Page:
Globally, the prevalence of DED varies within a wide range depending on the definition of DED, age distribution of the population and the methodology. The prevalence of dry eye disease ranges from 5.5% to 50.1% in community-based epidemiological studies3-6 and ranges from 7.99% to 29.9% in some hospital-based studies.7-11

The prevalence of DED may vary with sex, age and geography. The disease prevalence seems to be higher in females, elderly individuals and Asians.1,5,6 It is important to understand the impact of factors that could affect the ocular surface and cause dry eye symptoms. Studies have shown that hormonal changes, smoking, ocular surgery, medications, indoor pollutants, low humidity, high room temperature and contact lens wear are risk factors of DED.1,11

The symptoms of dry eye disease include burning, itching, redness, the sensation of a foreign body sensation object in the eye, and pain. These symptoms are rarely severe but decrease the individual's quality of life and have a negative impact on the individual's mood and mental health.2,12 Studies have shown that the symptom severity is not only associated with corneal sensations or ocular surface damage, but is also associated with individual pain perception or psychosomatic conditions such as depression, stress, and anxiety.13,14 Additionally, patients with depression or anxiety may have a greater likelihood of developing DED due to antianxiety and antidepressant medications.15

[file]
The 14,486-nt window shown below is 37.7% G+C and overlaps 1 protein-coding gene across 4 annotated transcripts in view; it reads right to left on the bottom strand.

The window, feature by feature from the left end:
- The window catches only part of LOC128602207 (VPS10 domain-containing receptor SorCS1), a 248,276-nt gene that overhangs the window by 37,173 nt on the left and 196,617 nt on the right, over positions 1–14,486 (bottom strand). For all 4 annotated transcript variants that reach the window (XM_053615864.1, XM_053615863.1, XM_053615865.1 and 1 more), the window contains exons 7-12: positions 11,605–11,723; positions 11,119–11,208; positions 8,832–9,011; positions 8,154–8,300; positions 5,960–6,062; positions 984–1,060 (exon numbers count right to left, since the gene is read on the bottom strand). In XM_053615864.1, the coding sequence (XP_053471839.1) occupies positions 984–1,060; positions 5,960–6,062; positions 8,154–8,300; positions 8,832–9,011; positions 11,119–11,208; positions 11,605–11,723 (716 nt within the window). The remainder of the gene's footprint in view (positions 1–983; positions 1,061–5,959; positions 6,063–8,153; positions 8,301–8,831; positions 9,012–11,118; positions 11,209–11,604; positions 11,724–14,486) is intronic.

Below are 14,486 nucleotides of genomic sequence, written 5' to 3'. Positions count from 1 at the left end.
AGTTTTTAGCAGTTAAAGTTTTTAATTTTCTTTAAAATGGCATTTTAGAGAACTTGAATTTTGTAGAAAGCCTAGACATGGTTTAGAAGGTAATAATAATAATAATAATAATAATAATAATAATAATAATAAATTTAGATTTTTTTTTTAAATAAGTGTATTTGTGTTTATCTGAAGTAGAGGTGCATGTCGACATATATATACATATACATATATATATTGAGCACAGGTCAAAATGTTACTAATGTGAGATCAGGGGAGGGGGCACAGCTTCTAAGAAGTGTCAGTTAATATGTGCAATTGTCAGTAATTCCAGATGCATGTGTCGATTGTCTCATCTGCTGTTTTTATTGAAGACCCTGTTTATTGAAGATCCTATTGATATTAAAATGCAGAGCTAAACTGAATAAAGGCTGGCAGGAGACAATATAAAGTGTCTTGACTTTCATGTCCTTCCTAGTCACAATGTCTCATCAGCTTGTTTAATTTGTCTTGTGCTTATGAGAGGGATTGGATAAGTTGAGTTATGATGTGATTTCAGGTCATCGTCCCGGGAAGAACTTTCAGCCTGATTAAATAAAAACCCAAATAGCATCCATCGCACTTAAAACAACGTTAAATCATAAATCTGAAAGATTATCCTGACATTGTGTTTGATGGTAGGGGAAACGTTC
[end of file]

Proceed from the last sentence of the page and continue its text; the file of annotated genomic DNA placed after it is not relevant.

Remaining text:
The aim of the present study was to investigate the association between DED and psychosomatic conditions, such as depression, stress, and anxiety, and the distribution of associated risk factors among a hospital-based population in Turkey.

METHODS

The study consisted of a hospital-based case control study conducted at the secondary care hospital in Nigde, Turkey. All consecutive individuals with dry eye symptoms (age =18 years) who were examined and diagnosed DED in the Eye clinic between March 1 and September 30, 2014 were enrolled, the case group. The control group, consisted of individuals admitted to other clinics in the same hospital. Individuals in the control group were excluded from study if they had experienced any eye problems in the last 6 months. As a result, while patients in the case group had received a diagnosis of dry eye, there were no dry eye patients in the control group. The study design was approved by the Eskisehir Osmangazi University Ethics Committee, and all individuals provided written informant consent.